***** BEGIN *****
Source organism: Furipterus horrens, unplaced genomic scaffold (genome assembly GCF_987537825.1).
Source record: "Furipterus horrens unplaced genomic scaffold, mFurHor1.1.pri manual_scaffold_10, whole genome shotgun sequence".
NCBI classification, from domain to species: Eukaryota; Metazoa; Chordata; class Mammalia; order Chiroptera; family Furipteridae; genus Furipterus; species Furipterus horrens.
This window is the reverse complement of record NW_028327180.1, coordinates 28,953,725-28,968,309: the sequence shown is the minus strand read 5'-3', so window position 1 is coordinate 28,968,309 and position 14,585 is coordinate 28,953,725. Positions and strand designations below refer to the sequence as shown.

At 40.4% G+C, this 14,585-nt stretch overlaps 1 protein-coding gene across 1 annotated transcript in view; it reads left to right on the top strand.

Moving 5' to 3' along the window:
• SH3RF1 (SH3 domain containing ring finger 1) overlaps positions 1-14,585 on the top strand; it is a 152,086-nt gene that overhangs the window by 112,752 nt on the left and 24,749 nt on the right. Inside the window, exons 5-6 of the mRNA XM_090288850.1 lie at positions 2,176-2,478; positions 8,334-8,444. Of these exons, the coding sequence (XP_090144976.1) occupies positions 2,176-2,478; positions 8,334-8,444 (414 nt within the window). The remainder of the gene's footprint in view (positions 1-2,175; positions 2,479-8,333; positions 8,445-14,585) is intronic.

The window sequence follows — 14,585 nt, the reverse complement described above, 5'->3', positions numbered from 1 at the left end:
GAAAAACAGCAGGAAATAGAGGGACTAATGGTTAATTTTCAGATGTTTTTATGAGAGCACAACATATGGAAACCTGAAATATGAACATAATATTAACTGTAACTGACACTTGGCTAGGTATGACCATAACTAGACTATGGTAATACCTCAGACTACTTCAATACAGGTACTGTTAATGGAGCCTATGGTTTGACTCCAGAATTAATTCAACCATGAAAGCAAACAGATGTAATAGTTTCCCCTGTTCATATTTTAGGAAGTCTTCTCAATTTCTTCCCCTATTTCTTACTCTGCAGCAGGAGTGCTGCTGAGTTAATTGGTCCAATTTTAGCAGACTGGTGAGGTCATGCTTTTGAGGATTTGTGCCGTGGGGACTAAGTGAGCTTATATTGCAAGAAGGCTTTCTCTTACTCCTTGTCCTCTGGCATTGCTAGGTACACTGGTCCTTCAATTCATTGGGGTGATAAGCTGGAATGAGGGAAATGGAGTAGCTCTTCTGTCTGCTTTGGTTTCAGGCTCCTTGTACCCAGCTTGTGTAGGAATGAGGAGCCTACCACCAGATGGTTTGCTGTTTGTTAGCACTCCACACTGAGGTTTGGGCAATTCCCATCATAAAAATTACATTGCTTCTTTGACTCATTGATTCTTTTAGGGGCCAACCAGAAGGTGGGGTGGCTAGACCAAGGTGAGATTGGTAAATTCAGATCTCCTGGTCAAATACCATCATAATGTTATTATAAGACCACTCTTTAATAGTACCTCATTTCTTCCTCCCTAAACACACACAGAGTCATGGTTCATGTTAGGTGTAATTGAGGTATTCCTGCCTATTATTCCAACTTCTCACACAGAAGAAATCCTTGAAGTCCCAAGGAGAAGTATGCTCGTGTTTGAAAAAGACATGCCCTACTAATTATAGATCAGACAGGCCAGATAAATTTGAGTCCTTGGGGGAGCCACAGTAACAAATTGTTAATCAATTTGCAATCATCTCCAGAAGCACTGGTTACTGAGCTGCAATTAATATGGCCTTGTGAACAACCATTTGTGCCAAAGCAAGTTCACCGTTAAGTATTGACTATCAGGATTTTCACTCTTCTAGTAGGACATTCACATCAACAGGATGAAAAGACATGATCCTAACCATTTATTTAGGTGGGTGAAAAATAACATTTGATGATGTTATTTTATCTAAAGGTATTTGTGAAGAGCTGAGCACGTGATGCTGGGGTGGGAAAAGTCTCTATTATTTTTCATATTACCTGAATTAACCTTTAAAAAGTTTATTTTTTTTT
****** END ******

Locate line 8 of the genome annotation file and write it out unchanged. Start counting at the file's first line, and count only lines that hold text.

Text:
The window sequence follows — 14,585 nt, the reverse complement described above, 5'->3', positions numbered from 1 at the left end: